Gallium is $1000 a pound.
As soon as they figure out that
THE EXACT SAME PEOPLE
are making money on this “alternative” energy source as were making money on oil.
True, but if this is going to be a large-scale replacement for petroleum products, there's going to have to be a HUGE initial influx of aluminum into the supply stream, which means intense mining. And our Green "friends" aren't going to like that, even if it means reducing vehicle emissions to nearly nothing, so best to consider how to neutralize them now, before this goes large-scale.
Of course, given the weight issue, I'm sure there will be some applications where weight is a critical factor that will still use some kind of petrochemical, but a combination of hydrogen power and biodiesel would reduce our dependency on petroleum to near nil.
And in the UK,
will it be AlYuminium?
This process releases hydrogen gas. You can't drive far on a gallon of hydrogen gas. If they are talking about the equivalent of a gallon of liquid hydrogen, that's a different story. The author needs to clarify (as usual).
Hydrogen is a pipe dream. Hydrocarbons are hundreds of times more efficient. There will be one exception. There are a few technologies in the pipe that will allow us to passively store cryogenic liquids with no boil-off. That will change the outlook quite a bit.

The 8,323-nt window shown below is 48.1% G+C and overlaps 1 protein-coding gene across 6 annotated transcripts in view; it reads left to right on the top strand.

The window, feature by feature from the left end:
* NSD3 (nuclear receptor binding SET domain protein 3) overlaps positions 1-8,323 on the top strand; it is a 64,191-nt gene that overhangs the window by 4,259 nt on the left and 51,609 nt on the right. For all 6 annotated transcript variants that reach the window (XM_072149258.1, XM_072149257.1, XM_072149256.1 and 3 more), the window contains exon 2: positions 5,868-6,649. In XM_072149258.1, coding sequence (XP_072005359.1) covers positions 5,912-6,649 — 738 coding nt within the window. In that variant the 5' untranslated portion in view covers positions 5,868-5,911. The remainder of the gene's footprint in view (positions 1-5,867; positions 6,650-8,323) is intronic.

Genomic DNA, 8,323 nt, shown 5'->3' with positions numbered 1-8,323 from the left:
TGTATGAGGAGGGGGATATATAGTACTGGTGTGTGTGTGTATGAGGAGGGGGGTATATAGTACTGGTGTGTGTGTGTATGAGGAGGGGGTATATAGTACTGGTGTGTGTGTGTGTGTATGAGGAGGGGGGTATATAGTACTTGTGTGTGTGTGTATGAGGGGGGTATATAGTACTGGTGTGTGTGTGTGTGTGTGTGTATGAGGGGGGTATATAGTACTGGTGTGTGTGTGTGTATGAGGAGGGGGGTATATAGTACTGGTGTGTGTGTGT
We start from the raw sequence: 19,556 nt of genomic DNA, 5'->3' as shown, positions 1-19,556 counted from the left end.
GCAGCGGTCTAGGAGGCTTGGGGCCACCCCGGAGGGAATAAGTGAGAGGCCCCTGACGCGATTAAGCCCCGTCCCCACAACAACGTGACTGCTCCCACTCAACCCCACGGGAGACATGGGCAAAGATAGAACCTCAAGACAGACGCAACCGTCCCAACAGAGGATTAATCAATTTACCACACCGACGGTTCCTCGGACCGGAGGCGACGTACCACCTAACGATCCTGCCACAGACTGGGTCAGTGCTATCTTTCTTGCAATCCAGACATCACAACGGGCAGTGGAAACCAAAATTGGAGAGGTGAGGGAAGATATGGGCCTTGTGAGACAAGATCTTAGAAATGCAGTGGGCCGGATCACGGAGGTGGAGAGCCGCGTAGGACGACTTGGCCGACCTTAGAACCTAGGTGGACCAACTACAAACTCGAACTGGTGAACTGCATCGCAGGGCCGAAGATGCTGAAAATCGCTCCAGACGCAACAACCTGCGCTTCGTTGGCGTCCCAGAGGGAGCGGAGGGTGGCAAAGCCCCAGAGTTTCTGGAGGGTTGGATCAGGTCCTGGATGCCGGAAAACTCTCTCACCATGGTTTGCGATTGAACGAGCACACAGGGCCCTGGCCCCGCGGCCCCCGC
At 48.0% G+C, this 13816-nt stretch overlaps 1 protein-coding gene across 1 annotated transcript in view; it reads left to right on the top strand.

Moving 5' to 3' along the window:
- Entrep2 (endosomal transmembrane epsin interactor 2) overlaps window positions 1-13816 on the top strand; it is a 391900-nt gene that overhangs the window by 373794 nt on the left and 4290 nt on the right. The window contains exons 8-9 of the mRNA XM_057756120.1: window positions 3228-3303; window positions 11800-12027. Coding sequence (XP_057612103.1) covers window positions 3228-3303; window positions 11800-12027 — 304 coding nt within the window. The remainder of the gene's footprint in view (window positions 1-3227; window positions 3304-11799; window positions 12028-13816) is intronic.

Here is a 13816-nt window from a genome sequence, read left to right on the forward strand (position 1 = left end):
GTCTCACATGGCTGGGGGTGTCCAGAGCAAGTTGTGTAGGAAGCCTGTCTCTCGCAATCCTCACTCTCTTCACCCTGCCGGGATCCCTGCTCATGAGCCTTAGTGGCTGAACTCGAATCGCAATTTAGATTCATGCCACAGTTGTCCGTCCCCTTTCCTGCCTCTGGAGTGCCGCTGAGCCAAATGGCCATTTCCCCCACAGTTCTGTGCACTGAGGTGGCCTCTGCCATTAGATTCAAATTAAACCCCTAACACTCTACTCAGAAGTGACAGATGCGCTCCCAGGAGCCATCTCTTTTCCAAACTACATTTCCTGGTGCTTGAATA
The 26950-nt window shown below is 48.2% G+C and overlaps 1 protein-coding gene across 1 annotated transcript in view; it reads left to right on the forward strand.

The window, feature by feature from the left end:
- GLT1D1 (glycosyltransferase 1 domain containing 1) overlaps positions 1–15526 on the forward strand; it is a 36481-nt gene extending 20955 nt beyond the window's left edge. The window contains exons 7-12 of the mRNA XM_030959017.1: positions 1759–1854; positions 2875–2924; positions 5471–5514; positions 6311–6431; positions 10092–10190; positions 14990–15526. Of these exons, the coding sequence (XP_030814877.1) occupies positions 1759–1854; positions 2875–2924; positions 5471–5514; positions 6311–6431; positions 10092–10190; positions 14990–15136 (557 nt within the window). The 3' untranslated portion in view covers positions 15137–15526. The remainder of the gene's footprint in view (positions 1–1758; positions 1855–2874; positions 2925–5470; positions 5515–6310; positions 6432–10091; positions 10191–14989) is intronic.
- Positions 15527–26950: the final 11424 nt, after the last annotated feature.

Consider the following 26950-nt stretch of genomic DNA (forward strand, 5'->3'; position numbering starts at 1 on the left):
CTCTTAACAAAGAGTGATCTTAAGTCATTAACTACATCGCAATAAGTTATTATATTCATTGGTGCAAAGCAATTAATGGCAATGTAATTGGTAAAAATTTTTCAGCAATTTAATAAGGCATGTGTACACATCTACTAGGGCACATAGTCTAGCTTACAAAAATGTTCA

I will say that gallium-aluminium catalyzed water decomposition is a rather interesting technology. Without Google or Wiki I imagine that the reactions would be something like:
6H2O + 2Ga + 2Al -> 6H2 + Ga2O3 + Al2O3
Problem will be when you want to regenerate the catalyst. It would be much better to find a catalyst for this reaction that you can regenerate in situ. That would be nice. Good luck.
I imagine that this would be better served at a fuel station. Pump water into a holding tank with gallium-aluminium pellets, generate hydrogen gas and then compress it to liquid form. Deliver the liquid directly to the customer, who then stores it just like gasoline. The passive insulation technologies I mentioned earlier will allow that to happen.
I still say that hydrogen is not the answer. We will be on electric vehicles before there is a “hydrogen economy.” And even then, combustion engines will be around for a long time. Things such as airplanes, power plants, they all use combustion engines. You can eliminate that by using Nuclear power. But then you still have airplanes, and I imagine unless we have some breakthrough technology, they will be running on hydrocarbons for a long time to come.
But it doesn't get consumed in the process -- the same gallium can be reused infinitely. So, it's a one-time cost in the manufacturing of the fuel system, rather than a recurring cost. Also, it doesn't have to be high-grade gallium, a fair bit of it can come from the byproducts of the semiconductor industry.
I would hope that the alumina and alloy may be able to reconstituted in a reversing mechanism run by electricity.